Senators pushing for changes to Social Security language

Photo by: WDAY Radio Staff
Photo by: WDAY Radio Staff

(Washington, DC) -- A bipartisan group of Senators is introducing legislation to help prevent Americans from claiming their Social Security too early.

Many retirees claim Social Security at age 62, even though their checks would be larger if they claimed their benefits at a later age.

Now, lawmakers are hoping to change the language of Social Security materials to better communicate the advantages of waiting.

For example, the bill would change the terms in informational materials to refer to age 62 as the "minimum benefit age," rather than "early eligibility age." Ages 66 to 67, currently referred to as "full retirement age," would be changed to "standard benefit age."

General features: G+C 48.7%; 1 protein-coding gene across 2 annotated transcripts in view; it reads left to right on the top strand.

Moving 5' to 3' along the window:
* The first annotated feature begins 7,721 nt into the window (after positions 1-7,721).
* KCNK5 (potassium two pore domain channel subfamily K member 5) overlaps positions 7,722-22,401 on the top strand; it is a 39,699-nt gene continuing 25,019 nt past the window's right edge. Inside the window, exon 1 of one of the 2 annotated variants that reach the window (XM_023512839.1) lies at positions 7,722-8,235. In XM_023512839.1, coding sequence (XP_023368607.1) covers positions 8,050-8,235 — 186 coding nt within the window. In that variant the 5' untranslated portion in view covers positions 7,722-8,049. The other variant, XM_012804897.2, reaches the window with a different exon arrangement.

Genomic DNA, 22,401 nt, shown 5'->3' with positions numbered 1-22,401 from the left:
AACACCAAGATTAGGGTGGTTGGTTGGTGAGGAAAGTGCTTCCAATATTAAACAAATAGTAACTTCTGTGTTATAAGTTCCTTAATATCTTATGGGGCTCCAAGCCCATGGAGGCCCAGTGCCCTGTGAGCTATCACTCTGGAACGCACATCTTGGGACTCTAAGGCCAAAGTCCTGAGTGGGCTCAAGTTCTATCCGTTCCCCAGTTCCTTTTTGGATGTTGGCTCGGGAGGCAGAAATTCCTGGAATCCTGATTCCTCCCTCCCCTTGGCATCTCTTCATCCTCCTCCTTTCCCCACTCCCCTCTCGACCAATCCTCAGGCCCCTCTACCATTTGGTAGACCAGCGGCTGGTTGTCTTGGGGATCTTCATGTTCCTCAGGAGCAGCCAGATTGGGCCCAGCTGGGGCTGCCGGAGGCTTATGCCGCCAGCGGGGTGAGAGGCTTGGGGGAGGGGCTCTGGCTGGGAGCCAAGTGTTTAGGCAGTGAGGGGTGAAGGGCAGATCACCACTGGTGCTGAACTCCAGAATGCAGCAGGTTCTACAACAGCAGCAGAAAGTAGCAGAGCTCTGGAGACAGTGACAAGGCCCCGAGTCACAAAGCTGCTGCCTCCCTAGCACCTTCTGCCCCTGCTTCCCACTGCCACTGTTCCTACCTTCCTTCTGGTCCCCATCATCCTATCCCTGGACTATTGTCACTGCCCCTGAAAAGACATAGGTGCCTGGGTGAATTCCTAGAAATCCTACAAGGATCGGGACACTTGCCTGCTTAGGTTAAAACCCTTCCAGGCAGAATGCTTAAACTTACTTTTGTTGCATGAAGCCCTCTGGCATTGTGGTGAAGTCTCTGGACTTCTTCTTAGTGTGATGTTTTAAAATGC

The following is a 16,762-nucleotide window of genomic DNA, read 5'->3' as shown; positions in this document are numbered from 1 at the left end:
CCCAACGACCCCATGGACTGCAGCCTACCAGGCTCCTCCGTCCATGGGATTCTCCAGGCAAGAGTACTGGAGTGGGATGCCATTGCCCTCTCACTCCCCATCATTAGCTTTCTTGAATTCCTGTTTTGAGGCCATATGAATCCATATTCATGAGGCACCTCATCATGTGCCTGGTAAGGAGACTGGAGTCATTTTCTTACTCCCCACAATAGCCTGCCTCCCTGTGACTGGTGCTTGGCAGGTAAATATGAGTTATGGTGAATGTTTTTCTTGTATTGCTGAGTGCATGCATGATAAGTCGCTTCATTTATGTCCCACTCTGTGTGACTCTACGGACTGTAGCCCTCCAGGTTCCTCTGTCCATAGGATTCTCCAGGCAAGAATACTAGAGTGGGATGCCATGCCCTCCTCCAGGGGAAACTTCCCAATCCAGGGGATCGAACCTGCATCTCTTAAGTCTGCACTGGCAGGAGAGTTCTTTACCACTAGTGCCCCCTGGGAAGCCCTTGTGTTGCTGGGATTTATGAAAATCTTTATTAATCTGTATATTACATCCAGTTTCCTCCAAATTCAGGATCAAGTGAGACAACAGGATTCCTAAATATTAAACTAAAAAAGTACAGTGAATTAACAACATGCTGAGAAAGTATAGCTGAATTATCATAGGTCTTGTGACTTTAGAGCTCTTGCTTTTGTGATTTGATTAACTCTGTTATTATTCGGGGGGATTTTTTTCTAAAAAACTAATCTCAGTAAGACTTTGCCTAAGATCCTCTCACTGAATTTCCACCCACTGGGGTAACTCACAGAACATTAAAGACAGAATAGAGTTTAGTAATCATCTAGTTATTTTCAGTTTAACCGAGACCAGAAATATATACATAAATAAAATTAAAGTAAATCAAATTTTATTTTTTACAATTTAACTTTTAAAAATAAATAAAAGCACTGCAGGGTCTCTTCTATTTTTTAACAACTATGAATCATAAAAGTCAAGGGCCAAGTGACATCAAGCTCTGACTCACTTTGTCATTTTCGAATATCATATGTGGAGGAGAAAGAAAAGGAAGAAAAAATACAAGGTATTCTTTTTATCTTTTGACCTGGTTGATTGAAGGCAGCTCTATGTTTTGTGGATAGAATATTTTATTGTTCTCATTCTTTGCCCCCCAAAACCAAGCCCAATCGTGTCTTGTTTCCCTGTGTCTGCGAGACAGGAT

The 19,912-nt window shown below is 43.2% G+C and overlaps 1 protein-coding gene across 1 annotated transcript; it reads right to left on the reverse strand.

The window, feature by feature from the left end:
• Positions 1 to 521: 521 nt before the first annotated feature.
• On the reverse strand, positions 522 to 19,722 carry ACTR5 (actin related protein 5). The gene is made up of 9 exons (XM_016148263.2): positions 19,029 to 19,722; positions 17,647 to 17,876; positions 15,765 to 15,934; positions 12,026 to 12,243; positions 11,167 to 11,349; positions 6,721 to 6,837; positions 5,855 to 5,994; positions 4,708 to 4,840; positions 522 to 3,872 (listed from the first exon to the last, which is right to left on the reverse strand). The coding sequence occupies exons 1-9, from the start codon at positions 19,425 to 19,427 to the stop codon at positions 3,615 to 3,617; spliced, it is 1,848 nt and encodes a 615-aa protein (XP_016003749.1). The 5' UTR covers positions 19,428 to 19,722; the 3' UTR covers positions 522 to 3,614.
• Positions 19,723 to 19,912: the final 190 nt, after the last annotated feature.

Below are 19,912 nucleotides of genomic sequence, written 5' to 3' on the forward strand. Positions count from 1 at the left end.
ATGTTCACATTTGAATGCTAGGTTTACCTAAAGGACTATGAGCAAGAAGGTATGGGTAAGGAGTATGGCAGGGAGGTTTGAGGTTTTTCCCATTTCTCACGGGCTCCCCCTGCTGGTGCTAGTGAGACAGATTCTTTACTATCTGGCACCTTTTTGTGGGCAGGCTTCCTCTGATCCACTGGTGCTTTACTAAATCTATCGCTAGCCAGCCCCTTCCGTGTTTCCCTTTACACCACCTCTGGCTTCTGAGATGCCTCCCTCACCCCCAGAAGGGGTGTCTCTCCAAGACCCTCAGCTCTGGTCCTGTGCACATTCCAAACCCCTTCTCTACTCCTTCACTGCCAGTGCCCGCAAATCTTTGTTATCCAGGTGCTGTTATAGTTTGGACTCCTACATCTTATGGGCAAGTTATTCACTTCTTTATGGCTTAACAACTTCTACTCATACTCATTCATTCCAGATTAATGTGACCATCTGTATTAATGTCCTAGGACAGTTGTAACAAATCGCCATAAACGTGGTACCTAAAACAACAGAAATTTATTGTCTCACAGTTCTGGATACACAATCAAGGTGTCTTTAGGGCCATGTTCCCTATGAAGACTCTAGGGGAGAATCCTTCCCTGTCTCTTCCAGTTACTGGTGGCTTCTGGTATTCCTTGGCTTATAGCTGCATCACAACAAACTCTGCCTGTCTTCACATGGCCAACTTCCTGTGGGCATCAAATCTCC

Lawmakers are also proposing regularly sending Social Security statements to everyone with a Social Security number regularly through the mail.